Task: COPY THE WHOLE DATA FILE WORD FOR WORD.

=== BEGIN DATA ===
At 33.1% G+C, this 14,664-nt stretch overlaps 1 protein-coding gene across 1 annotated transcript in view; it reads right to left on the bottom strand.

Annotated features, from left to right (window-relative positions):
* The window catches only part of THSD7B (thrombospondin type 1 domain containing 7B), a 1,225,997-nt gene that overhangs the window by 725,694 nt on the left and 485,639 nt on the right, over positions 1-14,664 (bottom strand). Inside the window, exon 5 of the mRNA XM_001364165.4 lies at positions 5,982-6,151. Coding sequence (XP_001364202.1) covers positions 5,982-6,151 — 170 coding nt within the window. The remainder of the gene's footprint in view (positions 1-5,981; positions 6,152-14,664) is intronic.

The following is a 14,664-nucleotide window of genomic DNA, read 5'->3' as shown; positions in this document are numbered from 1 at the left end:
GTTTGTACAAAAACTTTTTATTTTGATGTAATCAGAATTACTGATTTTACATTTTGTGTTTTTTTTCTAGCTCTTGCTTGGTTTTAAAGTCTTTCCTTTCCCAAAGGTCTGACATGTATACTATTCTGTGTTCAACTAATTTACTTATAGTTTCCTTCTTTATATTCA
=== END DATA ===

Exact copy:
At 33.1% G+C, this 14,664-nt stretch overlaps 1 protein-coding gene across 1 annotated transcript in view; it reads right to left on the bottom strand.

Annotated features, from left to right (window-relative positions):
* The window catches only part of THSD7B (thrombospondin type 1 domain containing 7B), a 1,225,997-nt gene that overhangs the window by 725,694 nt on the left and 485,639 nt on the right, over positions 1-14,664 (bottom strand). Inside the window, exon 5 of the mRNA XM_001364165.4 lies at positions 5,982-6,151. Coding sequence (XP_001364202.1) covers positions 5,982-6,151 — 170 coding nt within the window. The remainder of the gene's footprint in view (positions 1-5,981; positions 6,152-14,664) is intronic.

The following is a 14,664-nucleotide window of genomic DNA, read 5'->3' as shown; positions in this document are numbered from 1 at the left end:
GTTTGTACAAAAACTTTTTATTTTGATGTAATCAGAATTACTGATTTTACATTTTGTGTTTTTTTTCTAGCTCTTGCTTGGTTTTAAAGTCTTTCCTTTCCCAAAGGTCTGACATGTATACTATTCTGTGTTCAACTAATTTACTTATAGTTTCCTTCTTTATATTCA